This is a preview of subscription content, access via your institution
Subscribe to this journal
Receive 12 print issues and online access
$259.00 per year
only $21.58 per issue
Rent or buy this article
Prices vary by article type
Prices may be subject to local taxes which are calculated during checkout
The datasets for this paper are not publicly available because, per the NIH-approved ECHO Data Sharing Policy, ECHO-wide data have not yet been made available to the public for review/analysis. Requests to access the datasets should be directed to the ECHO Data Analysis Center, ECHO-DAC@rti.org.
Strahan AE, Guy GP, Bohm M, Frey M, Ko JY. Neonatal Abstinence Syndrome incidence and health care costs in the United States, 2016. JAMA Pediatr. 2020;174:200–2. https://doi.org/10.1001/jamapediatrics.2019.4791
Patrick SW, Schumacher RE, Benneyworth BD, Krans EE, McAllister JM, Davis MM. Neonatal abstinence syndrome and associated health care expenditures: United States, 2000-2009. J Am Med Assoc. 2012;307:1934–40. https://doi.org/10.1001/jama.2012.3951
R Core Development Team. R: A Language and Environment for Statistical Computing. R Foundation for Statistical Computing. http://www.r-project.org. Published 2020.
Buuren S, Groothuis-Oudshoorn K. MICE: Multivariate Imputation by Chained Equations in R. J Stat Softw. 2011;45:1–67. https://doi.org/10.18637/JSS.V045.I03. van
Bada HS, Das A, Bauer CR, Shankaran S, Lester B, LaGasse L, et al. Impact of prenatal cocaine exposure on child behavior problems through school age. Pediatrics. 2007;119:e348–e359.
Patrick SW, Barfield WD, Poindexter BB. Committee on Fetus and Newborn, Committee on Substance Use and Prevention. Neonatal Opioid Withdrawal Syndrome. Pediatrics. 2020;146:e2020029074.
The authors wish to thank our ECHO colleagues, the medical, nursing and program staff, as well as the children and families participating in the ECHO cohorts. We also acknowledge the contribution of the following ECHO program collaborators: ECHO Components—Coordinating Center: Duke Clinical Research Institute, Durham, North Carolina: Smith PB, Newby KL; ECHO Awardees and Cohorts—Massachusetts General Hospital, Boston, MA: Camargo C; Emory University, Atlanta, GA: Dunlop A; University of South Dakota, Vermillion, SD: Elliot A; Kaiser Foundation Research Institute, Oakland, CA: Ferrara A; University of California, Davis, Sacramento CA: Hertz-Picciotto I; University of Rochester Medical Center, Rochester, NY: O’Connor T; Magee-Women’s Research Institute & Foundation, Pittsburgh, PA: Simhan H; University of Utah, Salt Lake City, UT: Stanford J.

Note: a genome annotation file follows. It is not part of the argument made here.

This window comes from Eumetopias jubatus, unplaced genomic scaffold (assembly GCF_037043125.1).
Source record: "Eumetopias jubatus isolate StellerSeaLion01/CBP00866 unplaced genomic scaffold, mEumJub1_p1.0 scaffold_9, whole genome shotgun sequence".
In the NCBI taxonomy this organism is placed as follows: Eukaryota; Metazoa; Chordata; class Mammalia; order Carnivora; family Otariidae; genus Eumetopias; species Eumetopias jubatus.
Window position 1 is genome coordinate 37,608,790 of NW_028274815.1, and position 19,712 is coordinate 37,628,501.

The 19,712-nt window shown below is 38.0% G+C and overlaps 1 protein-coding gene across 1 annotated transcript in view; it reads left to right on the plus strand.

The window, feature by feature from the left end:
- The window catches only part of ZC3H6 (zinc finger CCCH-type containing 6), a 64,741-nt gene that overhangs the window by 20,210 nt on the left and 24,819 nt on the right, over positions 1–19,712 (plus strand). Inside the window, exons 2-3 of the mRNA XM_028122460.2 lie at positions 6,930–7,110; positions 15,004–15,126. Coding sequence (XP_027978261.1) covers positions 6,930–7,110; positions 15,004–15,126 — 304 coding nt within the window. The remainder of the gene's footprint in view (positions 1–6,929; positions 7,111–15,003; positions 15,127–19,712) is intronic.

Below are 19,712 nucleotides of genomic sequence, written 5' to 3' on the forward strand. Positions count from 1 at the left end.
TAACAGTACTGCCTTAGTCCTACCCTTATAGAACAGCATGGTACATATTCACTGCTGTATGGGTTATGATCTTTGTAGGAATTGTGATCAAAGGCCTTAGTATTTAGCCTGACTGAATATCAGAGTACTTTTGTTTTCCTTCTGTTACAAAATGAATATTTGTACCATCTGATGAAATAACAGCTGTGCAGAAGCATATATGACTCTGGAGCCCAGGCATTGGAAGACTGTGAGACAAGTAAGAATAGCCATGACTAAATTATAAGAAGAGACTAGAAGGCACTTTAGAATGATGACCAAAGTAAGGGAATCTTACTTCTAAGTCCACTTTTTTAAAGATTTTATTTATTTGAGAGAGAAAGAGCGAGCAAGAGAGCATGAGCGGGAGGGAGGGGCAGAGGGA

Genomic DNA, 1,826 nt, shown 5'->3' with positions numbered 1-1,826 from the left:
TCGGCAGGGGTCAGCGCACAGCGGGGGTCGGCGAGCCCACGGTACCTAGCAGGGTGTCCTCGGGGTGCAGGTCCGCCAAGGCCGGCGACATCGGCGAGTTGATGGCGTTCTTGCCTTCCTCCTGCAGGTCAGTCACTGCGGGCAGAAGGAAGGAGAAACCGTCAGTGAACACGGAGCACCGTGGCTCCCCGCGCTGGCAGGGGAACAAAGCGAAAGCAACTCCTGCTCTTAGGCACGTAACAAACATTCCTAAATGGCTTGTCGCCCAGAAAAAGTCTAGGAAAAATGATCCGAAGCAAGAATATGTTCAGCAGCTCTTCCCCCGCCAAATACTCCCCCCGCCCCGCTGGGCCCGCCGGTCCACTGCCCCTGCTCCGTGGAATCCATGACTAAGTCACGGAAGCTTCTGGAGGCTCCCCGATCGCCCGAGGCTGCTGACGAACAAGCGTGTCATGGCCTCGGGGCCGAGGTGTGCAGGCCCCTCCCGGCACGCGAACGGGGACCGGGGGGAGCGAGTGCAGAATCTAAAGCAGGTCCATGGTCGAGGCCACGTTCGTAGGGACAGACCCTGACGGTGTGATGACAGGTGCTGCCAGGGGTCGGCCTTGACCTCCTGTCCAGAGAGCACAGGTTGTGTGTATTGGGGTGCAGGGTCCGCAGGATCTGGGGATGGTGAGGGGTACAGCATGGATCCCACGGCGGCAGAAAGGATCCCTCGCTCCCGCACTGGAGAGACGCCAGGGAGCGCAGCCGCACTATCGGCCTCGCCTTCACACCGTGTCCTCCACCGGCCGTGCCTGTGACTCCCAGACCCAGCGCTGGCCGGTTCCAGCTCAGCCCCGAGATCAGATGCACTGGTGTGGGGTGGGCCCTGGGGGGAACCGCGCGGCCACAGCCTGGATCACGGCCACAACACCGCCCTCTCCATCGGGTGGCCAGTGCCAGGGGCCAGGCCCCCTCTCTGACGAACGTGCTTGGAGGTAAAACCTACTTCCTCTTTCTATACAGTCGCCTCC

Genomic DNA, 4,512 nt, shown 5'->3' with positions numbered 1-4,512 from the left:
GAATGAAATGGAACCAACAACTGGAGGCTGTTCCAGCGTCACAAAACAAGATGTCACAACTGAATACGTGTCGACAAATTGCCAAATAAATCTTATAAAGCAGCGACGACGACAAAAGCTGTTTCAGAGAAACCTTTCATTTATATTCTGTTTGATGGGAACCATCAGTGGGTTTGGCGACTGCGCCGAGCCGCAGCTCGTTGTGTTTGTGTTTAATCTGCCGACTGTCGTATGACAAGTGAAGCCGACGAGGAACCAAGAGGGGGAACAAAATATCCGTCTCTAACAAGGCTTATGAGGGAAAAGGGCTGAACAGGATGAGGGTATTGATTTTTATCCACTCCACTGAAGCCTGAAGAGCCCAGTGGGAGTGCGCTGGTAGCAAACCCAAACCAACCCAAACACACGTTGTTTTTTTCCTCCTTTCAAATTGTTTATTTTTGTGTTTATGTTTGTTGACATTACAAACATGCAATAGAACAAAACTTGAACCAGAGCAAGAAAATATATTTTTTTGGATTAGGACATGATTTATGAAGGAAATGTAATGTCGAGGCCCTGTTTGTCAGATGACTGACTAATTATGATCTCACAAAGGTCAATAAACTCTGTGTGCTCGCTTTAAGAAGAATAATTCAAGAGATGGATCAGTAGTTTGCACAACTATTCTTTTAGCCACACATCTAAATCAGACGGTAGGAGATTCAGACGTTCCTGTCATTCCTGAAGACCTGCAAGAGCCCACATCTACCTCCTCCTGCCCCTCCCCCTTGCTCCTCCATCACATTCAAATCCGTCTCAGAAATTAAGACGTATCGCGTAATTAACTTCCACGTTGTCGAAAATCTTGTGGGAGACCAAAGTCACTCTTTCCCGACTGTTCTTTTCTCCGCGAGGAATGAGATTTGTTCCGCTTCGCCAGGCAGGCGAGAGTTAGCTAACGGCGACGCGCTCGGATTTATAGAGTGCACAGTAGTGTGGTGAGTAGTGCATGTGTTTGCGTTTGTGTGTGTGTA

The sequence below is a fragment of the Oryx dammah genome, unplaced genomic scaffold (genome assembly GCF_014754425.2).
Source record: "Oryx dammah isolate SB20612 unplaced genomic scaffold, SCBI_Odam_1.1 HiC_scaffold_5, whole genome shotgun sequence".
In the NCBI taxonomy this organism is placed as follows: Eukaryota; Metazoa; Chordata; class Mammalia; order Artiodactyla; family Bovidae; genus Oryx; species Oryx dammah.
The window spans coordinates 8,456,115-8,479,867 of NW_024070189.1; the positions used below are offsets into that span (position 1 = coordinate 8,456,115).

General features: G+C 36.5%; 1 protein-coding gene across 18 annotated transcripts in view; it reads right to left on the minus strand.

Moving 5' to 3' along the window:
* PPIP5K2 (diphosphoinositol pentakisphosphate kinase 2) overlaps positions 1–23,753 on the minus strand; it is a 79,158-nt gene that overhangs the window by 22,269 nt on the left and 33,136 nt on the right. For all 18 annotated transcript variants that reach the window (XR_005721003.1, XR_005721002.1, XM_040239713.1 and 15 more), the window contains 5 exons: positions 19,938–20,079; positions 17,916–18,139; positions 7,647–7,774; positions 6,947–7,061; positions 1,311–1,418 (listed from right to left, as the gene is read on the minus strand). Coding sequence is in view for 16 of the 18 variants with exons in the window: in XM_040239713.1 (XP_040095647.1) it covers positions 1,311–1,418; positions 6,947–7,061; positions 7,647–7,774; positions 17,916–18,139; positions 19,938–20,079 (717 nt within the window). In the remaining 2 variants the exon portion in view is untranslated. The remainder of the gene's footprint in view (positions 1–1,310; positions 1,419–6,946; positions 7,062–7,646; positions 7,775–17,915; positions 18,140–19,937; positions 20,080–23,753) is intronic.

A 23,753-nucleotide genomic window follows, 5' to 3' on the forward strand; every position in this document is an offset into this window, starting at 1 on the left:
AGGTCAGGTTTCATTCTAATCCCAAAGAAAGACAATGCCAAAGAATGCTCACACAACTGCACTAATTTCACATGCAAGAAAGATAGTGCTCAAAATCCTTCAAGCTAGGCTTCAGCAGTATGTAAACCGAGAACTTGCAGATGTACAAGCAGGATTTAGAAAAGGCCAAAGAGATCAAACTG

Research reported in this publication was supported by the Environmental influences on Child Health Outcomes (ECHO) Program, Office of The Director, National Institutes of Health, under Award Numbers U2COD023375 (Coordinating Center), U24OD023382 (Data Analysis Center), U24OD023319 (PRO Core), UH3OD023253 (PI Camargo), UH3OD023318 (PI Dunlop), and UH3OD023279 (PI Elliot). The content is solely the responsibility of the authors and does not necessarily represent the official views of the National Institutes of Health.
The authors declare no competing interests.
Ethics approval and consent to participate
All original data collection as well as the present analyses were performed in accordance with the Declaration of Helsinki. The study protocol was approved by the local [or single ECHO] institutional review board. Written informed consent or parent’s/guardian’s permission was obtained along with child assent as appropriate, for ECHO-wide Cohort Data Collection Protocol participation and for participation in specific cohorts.
Publisher’s note Springer Nature remains neutral with regard to jurisdictional claims in published maps and institutional affiliations.
About this article
Cite this article
Ondersma, S.J., Kress, A.M., Stroustrup, A. et al. The association between intrauterine exposure to opioids, tobacco, alcohol, and cannabis and length of birth hospitalization among neonates without NOWS. J Perinatol 43, 949–951 (2023). https://doi.org/10.1038/s41372-023-01694-5